Microsoft in Education: Q&A with Adrian Edgar

Microsoft in Education

Microsoft in Education: Q&A with Adrian Edgar

By Adrian Edgar | August 07, 2017

At Metalogix, we’re strong advocates for enhancing and empowering education through technology. We sat down with one of the leading figures in this realm to discuss Microsoft’s vision for educational institutions and to explore insights into how technology is shaping modern learning centers.

 

Metalogix: For our readers, could you give us some background on who you are and what your experience is in the education sector?

Adrian Edgar: My name is Adrian Edgar and I am a Director at AspiraCloud, a Microsoft Gold Cloud Platform and Productivity Partner. For twenty years, I was a teacher and school leader working largely in the 11-18 age range. At my last school, I was Director of ICT for a 3-18 boarding school.

Microsoft has been aggressively pushing in the education space since the advent of the Contoso Learning Companion app in 2013. Where do you see the future of the classroom going?

Microsoft took a while to find its feet in the education space, and it spent a long time playing catch up. However, their focus really took off when Satya Nadella became CEO. Suddenly, we were seeing keynotes focusing on empowering every child. Nadella began talking about providing the skills and the tools for “students to create the world of tomorrow.”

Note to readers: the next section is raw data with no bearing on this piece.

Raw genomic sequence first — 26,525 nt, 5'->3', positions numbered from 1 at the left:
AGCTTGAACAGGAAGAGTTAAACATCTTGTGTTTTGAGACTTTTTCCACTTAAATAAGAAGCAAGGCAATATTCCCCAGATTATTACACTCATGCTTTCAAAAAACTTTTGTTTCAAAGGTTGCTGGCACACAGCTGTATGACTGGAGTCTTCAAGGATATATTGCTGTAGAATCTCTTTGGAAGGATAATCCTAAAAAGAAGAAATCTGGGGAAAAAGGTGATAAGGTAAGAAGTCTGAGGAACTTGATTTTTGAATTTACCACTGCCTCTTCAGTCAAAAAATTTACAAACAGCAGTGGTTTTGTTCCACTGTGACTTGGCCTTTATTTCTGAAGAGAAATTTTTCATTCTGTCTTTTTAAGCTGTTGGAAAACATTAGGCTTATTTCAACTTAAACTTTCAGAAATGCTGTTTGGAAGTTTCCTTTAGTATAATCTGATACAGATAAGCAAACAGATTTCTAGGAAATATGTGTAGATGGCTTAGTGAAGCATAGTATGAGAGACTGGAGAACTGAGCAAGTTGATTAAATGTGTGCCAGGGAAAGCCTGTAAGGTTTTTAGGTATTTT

Now, the focus is clearly set on providing a full set of tools, affordable hardware, and the best platform that O365 can be. Regardless of the student’s ability level, Microsoft has the means to enable that student to achieve their best.

Earlier this year, Microsoft made Office 365 for Education free to educational institutions that qualify. Are you seeing a pickup in adoption and usage patterns?

We spend a lot of time with our Edu customers looking not just at Office 365, but at how their cloud approach fits into the strategic development of teaching and learning in the classroom. For many schools, the starting point might be with mail migration, but that will have little effect on students. Many of our customers look beyond the mailbox and into the flexible learning space that SharePoint, OneDrive, and OneNote can provide.

We start by showing them how SharePoint can be used to help support learning, both in the classroom and at home. It provides access to support material to complete an assignment, as well as a space to collaborate.

In one of our schools, the Department of Mathematics uses a newsfeed to set a daily question or challenge. The students then engage in a social conversation with their teacher or peers in a manner they are comfortable with. They may be utilizing the SharePoint newsfeed, but they’re also discussing math on a higher level.